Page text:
This is and isn’t a review for LCD Soundsystem at Air Canada Centre. If it is, it’s a sloppy one, lacking in objective perspective and proper cohesive structure. Primarily because there was nothing cohesive about my experience. It was weird and nostalgic and present and emotional. I was there in one sense and ten years back in another. TL;DR: I experienced liminal time.
Having never gone to the ACC for a gig before (I went to a Raptors game once) I didn’t quite know what to expect. As I said yesterday, I’ve shied away from stadium concerts for a while now. They’re so often this overblown experience where showboating is a matter of course. It’s less the artists’ fault and more in tune with societal expectations. If they’ve shelled out $100+ for a ticket, there’s the assumption that there’ll be a commensurate level of panache. I think. I dunno. I want to be close enough to the stage that I can see artists spit (Salive music?). Sure that’s doable at a gig with a few hundred others. Air Canada Centre fits over 19,000 people. I didn’t know what time I’d need to be there to have my desired spitting image.
Doors opened at 6pm. I was there at 5.50pm. I’m no stranger to being prompt and since this was the first gig I’d paid for in far too long, I resolved that I’d get my money’s worth. Whatever that odd concept of “value” means anyway. At worst I’d play on my phone and see the opener. Doors at 6pm would mean an opener at 7pm. I could wait an hour. I did. I wasn’t right up against the bar in front of the stage, but I was behind the guy who was. There was a rubber pad running along the floor at the front. It was flat, then sloped off. I stood firmly on the slope. My view of the stage was uninterrupted. I was stoked. I waited my hour, messed around on the internet and learned all about Cicada 3301 and weird hacker subcultures. It was creepy and fascinating. It was a good use of my time by any stretch of the imagination. At 7pm a DJ started playing to zero fanfare. She didn’t give a shit, she kept doing her thing and doing it well. I realised that in character for my withering physical detritus of a body, I was getting a little achy. I’d been staring down at my phone and my feet had been flexed on an angle for an hour. I shifted a bunch, but primarily ached more. Ageing is as ageing does.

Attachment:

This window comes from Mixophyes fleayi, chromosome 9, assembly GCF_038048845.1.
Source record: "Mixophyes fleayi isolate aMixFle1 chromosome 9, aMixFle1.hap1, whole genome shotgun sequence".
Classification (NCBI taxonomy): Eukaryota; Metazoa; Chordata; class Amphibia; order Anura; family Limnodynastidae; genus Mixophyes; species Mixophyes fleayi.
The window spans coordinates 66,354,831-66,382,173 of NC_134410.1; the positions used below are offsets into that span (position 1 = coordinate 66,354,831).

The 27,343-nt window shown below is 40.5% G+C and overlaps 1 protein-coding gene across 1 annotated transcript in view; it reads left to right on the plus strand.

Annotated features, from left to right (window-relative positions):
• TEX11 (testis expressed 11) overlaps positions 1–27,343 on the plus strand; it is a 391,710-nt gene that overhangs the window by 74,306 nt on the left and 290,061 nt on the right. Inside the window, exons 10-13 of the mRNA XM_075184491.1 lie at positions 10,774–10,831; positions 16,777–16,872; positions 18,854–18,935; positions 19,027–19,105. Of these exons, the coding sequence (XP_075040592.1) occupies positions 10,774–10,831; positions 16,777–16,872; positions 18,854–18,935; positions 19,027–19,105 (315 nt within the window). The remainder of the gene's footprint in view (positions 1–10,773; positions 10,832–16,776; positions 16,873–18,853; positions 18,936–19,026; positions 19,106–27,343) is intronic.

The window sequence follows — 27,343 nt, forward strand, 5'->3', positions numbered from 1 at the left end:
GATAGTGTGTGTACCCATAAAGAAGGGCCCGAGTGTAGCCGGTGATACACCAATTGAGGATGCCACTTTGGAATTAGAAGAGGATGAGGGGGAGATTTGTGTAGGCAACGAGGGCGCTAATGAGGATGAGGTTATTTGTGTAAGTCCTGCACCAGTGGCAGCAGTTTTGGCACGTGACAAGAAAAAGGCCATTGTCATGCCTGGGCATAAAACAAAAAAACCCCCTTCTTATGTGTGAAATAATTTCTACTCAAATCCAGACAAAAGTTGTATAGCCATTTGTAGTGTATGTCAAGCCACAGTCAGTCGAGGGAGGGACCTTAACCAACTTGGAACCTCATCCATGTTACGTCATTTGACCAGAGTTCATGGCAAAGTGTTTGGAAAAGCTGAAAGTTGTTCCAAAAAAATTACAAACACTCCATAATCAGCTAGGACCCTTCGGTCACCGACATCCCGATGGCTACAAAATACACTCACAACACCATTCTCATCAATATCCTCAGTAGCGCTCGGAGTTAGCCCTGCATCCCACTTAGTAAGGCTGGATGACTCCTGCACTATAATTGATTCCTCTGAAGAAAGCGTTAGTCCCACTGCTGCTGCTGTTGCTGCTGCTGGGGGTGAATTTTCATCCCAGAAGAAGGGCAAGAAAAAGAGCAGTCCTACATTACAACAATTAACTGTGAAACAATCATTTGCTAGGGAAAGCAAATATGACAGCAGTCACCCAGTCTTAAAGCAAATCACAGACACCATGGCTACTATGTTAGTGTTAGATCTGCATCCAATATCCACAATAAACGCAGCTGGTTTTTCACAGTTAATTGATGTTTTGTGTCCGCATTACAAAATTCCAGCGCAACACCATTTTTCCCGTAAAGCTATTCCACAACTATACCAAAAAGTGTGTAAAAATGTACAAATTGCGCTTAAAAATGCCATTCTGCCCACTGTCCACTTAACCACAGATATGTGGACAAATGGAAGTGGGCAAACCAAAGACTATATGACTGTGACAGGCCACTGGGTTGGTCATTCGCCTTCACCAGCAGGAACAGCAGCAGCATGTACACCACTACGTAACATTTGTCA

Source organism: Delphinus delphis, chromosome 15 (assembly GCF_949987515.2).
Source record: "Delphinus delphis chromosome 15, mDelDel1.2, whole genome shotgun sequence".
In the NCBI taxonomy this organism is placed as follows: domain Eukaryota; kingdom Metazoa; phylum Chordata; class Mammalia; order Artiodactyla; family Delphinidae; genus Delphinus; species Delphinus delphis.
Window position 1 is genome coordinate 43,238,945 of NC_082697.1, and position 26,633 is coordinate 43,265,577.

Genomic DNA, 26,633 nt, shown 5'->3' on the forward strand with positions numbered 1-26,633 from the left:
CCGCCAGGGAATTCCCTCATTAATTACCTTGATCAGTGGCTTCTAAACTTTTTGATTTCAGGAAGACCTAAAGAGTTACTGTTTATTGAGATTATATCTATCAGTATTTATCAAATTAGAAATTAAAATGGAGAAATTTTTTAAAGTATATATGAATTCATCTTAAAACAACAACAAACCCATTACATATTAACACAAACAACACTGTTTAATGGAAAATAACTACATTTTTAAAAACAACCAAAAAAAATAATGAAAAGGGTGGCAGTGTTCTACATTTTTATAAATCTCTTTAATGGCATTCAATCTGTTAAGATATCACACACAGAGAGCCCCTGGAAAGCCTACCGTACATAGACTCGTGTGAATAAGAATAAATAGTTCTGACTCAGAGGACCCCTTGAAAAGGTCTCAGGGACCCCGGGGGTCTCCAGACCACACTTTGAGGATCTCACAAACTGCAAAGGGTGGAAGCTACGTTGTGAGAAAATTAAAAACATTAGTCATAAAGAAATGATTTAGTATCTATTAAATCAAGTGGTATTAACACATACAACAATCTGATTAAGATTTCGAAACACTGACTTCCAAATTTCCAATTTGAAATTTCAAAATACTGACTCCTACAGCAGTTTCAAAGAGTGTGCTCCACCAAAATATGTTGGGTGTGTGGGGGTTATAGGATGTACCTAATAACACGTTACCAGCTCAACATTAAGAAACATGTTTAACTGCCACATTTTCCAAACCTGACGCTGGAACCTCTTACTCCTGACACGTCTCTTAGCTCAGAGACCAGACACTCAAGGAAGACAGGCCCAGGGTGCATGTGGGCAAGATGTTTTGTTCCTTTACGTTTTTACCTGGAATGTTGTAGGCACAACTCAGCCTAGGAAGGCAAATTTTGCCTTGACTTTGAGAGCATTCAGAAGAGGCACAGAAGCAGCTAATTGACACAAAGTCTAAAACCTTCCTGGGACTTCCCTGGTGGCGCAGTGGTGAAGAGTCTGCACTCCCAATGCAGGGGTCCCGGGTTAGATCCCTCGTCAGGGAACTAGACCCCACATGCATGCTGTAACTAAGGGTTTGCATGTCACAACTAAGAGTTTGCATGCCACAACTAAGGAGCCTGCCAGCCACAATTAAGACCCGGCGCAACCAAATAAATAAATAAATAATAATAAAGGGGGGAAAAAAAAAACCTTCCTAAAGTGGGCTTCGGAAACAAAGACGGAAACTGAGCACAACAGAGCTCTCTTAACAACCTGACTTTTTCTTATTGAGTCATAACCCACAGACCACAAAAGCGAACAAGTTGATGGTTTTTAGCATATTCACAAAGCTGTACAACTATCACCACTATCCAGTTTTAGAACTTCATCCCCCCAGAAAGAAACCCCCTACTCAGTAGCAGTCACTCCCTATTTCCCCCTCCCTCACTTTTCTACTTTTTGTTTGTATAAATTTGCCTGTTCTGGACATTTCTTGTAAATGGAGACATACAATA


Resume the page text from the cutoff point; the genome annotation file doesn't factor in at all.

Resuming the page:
8.30pm ticked by and the band finally took the stage. Any physical pain subsided due to pure ecstasy. I wasn’t drugged, but I may well have been. A smile crept across my face and refused to leave for the next two or so hours. By the end, I ached from grinning too. The stage looked like a cross between a disco and a submarine. Weird old electrical boards flanked the back, with wires patched in all over the show. A disco ball hung from the ceiling and lights were everywhere. Three drum kits, numerous keyboards and synths plus massive speakers. An impressive haul for any band.
James Murphy was like a large child starved for attention. The few times he wasn’t singing (and half the time he was), he’d get distracted and go play. Whether it was disassembling other people’s drum kits, hitting things or prodding himself with his own sticks or using the mic cord as a whip, he was rarely bored. Sometimes he mounted the speakers and turned his back on the crowd, like some kind of crazed conductor. He was glib and sarcastic, but there was no denying that the band were having a great time.
They weren’t the only ones. Everyone in my radius (who were, I guess, people that bothered showing up two hours early) were losing their minds. A constant series of gyrations, jumping, twisting and, I dunno, flicking, spinning and anything else Bop It does. We were all singing along and celebrating anything they threw our way. The setlist was a fantastic spread of their career, with a couple of great early pulls and a hugely crowd friendly assortment all around. I couldn’t have been more in my element.
Here’s the interesting thing about being right up the front at the ACC. You have no idea of scale. It was impossible to see much of the stands, or far behind me. My scope was no different than being at The Horseshoe Tavern. Because of this limited vantage, it changed my perspective entirely. These songs were broadly popular, sure, but they’d always been personal to me. LCD Soundsystem was the music of my 20s. “All My Friends” is nostalgic for too many reasons to count. From where I was standing, it was like I was seeing a band play with complete abandon in their garage. Despite the mammoth gig, it felt intensely intimate and special. At more than one occasion I teared up at how overwhelming it all was. In those moments I was there, but I was also travelling in an RV late at night after getting lost for ten hours. I was partying in the basement of my friend’s house with rainbow lights everywhere. I was running in the streets where I grew up. I was on a plane heading to Canada for my brother’s wedding. I was dancing with friends at a packed out warehouse party. I was living and re-living so many simultaneous moments that it didn’t matter where I was, I was happy.
If that ain’t value, I don’t know what is.